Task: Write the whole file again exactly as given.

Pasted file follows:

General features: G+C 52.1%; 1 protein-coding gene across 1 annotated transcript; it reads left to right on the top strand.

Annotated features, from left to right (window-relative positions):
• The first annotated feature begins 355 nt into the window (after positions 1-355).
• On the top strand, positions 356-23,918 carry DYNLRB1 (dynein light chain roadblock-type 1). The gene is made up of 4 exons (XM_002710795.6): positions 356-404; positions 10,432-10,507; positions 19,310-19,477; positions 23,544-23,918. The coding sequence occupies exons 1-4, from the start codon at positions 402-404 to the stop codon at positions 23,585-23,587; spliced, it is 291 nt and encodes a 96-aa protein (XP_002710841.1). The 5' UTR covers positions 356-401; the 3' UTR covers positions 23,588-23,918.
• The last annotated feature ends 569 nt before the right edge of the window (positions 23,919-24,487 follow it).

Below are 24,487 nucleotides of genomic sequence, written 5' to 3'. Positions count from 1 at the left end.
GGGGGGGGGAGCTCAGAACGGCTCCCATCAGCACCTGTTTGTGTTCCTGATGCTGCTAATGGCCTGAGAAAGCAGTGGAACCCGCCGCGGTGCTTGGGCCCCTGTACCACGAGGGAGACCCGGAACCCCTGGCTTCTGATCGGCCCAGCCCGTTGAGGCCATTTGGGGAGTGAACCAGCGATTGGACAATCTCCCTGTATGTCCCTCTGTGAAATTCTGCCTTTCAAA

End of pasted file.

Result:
General features: G+C 52.1%; 1 protein-coding gene across 1 annotated transcript; it reads left to right on the top strand.

Annotated features, from left to right (window-relative positions):
• The first annotated feature begins 355 nt into the window (after positions 1-355).
• On the top strand, positions 356-23,918 carry DYNLRB1 (dynein light chain roadblock-type 1). The gene is made up of 4 exons (XM_002710795.6): positions 356-404; positions 10,432-10,507; positions 19,310-19,477; positions 23,544-23,918. The coding sequence occupies exons 1-4, from the start codon at positions 402-404 to the stop codon at positions 23,585-23,587; spliced, it is 291 nt and encodes a 96-aa protein (XP_002710841.1). The 5' UTR covers positions 356-401; the 3' UTR covers positions 23,588-23,918.
• The last annotated feature ends 569 nt before the right edge of the window (positions 23,919-24,487 follow it).

Below are 24,487 nucleotides of genomic sequence, written 5' to 3'. Positions count from 1 at the left end.
GGGGGGGGGAGCTCAGAACGGCTCCCATCAGCACCTGTTTGTGTTCCTGATGCTGCTAATGGCCTGAGAAAGCAGTGGAACCCGCCGCGGTGCTTGGGCCCCTGTACCACGAGGGAGACCCGGAACCCCTGGCTTCTGATCGGCCCAGCCCGTTGAGGCCATTTGGGGAGTGAACCAGCGATTGGACAATCTCCCTGTATGTCCCTCTGTGAAATTCTGCCTTTCAAA